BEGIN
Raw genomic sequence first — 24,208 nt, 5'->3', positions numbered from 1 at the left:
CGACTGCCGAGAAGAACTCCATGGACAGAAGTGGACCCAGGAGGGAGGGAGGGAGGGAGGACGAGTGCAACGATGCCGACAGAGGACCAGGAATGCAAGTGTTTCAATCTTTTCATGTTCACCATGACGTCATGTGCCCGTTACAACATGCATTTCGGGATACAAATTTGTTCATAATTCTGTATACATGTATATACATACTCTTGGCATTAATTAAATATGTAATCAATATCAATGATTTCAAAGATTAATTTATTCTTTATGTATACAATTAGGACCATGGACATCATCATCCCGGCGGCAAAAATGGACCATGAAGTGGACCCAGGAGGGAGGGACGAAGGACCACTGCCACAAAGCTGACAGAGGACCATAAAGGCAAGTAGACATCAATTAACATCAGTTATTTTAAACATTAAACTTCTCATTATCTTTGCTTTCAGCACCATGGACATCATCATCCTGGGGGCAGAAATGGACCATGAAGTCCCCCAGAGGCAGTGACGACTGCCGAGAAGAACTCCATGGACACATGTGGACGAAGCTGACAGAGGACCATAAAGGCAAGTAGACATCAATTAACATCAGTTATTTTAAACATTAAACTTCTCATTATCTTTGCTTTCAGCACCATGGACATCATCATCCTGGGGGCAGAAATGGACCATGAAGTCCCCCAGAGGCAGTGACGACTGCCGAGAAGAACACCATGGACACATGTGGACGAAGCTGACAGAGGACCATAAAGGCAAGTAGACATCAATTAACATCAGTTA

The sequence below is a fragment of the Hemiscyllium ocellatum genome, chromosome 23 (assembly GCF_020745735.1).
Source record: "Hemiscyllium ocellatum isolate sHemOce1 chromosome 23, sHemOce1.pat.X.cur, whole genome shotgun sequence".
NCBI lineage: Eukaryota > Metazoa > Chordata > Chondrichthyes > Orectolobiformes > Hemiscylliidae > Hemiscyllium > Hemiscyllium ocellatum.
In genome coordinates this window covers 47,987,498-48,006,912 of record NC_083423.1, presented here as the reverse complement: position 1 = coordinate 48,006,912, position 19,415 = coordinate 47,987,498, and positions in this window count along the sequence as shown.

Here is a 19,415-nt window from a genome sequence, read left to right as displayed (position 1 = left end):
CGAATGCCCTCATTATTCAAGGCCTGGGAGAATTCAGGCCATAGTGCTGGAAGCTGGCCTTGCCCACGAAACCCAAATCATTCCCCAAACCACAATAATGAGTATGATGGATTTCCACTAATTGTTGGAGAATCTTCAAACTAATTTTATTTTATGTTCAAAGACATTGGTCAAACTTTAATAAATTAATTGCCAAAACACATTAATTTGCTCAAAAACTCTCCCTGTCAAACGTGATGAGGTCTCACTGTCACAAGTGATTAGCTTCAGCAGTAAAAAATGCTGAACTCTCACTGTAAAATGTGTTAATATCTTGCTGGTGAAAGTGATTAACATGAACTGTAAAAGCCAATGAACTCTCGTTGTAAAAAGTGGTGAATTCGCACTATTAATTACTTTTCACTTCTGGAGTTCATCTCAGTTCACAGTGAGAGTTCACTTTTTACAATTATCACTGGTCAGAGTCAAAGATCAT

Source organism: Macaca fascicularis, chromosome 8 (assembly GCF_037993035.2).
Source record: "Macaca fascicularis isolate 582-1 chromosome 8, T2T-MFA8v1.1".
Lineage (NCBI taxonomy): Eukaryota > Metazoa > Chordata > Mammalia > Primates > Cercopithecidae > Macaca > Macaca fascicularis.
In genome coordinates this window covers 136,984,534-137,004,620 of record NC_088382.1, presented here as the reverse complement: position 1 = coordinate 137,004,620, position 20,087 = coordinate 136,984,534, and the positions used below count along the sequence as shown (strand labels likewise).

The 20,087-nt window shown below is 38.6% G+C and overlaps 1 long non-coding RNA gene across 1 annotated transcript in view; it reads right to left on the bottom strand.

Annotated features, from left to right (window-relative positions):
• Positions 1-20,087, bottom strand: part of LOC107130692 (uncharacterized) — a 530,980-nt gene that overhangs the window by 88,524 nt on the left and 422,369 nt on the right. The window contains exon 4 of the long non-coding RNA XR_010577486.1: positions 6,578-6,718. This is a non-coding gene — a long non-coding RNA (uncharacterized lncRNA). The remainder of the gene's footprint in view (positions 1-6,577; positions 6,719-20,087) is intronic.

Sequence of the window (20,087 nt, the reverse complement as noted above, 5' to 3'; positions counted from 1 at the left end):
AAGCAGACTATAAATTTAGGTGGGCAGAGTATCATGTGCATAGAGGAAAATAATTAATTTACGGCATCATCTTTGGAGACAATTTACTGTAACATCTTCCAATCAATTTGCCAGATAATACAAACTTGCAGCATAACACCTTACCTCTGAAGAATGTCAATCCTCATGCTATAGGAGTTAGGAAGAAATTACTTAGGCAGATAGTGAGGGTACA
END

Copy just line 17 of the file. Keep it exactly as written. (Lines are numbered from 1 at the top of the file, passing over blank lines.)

AAGCAGACTATAAATTTAGGTGGGCAGAGTATCATGTGCATAGAGGAAAATAATTAATTTACGGCATCATCTTTGGAGACAATTTACTGTAACATCTTCCAATCAATTTGCCAGATAATACAAACTTGCAGCATAACACCTTACCTCTGAAGAATGTCAATCCTCATGCTATAGGAGTTAGGAAGAAATTACTTAGGCAGATAGTGAGGGTACA